Well, we already have 1/100, 1/20, 1/10, 1/4, and 1/2 (sometimes) of a dollar coins, so why not include one for approximately 1/6.
Although, considering how well the (most recent) dollar coin worked out, I can understand the hesitance.

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Re: Ideal Currency Denominations
majikthise wrote:Is it common all over the US for prices to be [nice, round number] + [weird tax percent], or only in certain states/types of store? Is this a common method in many other countries?
It's definitely common over most of the US, but there are some exceptions. Concession stands at events or on the street typically have tax worked into the price for an even amount, and tax is also worked into gas prices, which aren't as often round numbers. Out here in Oregon, there isn't sales tax on typical goods.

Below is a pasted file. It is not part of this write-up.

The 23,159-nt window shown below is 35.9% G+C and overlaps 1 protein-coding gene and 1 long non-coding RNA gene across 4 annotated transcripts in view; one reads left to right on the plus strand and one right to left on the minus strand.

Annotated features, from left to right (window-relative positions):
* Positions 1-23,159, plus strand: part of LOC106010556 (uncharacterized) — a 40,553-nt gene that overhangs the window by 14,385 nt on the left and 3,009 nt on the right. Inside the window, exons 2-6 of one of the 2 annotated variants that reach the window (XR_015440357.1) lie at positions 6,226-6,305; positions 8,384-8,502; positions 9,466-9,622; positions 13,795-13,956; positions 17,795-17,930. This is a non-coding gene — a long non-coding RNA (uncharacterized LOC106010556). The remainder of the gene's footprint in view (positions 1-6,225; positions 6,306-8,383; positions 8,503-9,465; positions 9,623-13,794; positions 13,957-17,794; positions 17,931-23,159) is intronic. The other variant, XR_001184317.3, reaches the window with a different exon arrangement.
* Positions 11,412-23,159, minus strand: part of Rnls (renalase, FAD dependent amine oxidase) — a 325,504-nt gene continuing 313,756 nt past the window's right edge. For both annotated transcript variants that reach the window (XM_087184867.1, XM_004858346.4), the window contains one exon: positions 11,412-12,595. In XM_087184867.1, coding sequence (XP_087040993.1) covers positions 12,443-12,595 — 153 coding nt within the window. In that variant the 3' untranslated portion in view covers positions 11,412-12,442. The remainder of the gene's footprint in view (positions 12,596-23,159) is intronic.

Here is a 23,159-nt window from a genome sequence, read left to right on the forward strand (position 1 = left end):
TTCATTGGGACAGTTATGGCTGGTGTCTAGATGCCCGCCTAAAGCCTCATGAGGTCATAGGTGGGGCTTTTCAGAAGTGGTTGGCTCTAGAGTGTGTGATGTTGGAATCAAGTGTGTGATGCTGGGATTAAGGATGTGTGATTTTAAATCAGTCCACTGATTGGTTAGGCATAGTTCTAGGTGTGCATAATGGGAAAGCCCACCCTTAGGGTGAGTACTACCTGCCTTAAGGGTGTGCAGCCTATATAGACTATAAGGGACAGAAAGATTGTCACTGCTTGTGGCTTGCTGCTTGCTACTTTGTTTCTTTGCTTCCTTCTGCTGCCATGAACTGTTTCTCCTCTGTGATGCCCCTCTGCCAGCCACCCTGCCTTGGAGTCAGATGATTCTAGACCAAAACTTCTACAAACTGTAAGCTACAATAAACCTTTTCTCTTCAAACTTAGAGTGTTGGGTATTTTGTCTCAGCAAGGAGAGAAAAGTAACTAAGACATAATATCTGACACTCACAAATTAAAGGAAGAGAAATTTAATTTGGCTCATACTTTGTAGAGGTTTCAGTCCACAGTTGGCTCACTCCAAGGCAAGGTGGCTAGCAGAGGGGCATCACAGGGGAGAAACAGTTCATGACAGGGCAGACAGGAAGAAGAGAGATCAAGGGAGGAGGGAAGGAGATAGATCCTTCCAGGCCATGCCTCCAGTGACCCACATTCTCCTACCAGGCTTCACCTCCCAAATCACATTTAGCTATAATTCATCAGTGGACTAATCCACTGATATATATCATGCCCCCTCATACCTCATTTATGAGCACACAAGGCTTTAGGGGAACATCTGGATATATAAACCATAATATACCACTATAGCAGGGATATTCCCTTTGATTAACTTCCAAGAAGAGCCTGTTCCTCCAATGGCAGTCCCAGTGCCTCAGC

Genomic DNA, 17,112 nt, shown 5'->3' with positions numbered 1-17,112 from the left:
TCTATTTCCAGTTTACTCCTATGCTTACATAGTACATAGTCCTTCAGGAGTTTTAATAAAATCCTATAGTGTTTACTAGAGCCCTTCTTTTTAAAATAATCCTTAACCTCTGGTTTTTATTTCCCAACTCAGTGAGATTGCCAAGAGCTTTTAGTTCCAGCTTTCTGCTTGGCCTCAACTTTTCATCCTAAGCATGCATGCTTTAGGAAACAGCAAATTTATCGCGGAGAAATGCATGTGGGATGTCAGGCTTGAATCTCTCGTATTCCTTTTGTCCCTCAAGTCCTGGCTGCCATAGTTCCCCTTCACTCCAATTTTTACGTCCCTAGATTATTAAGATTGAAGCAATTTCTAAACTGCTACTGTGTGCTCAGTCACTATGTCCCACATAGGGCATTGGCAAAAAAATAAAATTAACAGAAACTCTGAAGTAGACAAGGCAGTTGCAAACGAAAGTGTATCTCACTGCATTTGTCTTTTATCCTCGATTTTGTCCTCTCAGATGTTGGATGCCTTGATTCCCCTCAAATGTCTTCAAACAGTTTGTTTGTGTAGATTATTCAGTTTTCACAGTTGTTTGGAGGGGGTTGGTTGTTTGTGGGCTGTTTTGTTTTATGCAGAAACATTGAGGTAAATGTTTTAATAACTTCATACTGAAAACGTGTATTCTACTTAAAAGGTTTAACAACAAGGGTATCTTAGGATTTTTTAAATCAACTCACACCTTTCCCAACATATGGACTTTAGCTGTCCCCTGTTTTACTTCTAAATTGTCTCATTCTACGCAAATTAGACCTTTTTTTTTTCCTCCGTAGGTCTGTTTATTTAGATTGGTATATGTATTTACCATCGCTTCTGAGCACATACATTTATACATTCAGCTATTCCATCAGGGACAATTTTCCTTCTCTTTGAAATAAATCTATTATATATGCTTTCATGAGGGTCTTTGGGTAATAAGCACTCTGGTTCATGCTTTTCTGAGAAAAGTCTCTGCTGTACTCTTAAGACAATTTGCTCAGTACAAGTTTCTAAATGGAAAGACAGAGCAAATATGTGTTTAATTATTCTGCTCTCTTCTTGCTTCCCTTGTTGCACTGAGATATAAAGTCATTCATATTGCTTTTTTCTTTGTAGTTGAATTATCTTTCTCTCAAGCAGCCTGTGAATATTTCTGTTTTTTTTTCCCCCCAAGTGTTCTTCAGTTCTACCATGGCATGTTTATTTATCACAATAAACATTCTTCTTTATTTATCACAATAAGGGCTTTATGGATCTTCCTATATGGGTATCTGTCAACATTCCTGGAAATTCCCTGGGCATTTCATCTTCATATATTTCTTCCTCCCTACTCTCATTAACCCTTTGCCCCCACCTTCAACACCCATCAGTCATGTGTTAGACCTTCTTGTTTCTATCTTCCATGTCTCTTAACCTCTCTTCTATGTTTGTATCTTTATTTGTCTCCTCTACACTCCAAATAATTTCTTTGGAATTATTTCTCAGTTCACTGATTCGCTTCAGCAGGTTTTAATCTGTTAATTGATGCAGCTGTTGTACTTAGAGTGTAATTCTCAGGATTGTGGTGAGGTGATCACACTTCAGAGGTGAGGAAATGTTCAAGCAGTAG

I think when I went to Italy, they worked the tax into every price, but I could be misremembering.
Re: Ideal Currency Denominations
Ternary.

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Re: Ideal Currency Denominations
PM 2Ring wrote:Ternary.
Balanced ternary with negative denomination notes?
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Re: Ideal Currency Denominations
stephentyrone wrote:PM 2Ring wrote:Ternary.
Balanced ternary with negative denomination notes?
That's pretty funny.
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Re: Ideal Currency Denominations
stephentyrone wrote:PM 2Ring wrote:Ternary.
Balanced ternary with negative denomination notes?
I don't think that'd work so well.
But I assume merchants are permitted to give change.
Re: Ideal Currency Denominations
I had an idea some time ago of negative value notes/coins.
Unfortunately, due to the amount of people who would 'accidentally misplace' such denominations, they'd be pretty useless.
We don't use anything smaller than 5c in Australia. The 1/2 cent coins were removed years back. I'm pretty sure we decided they were unnecessary. As such, anything worth 12c is actually only worth 10, unless you buy two in which case it's worth 25. Noone cares about the displaced couple of cents.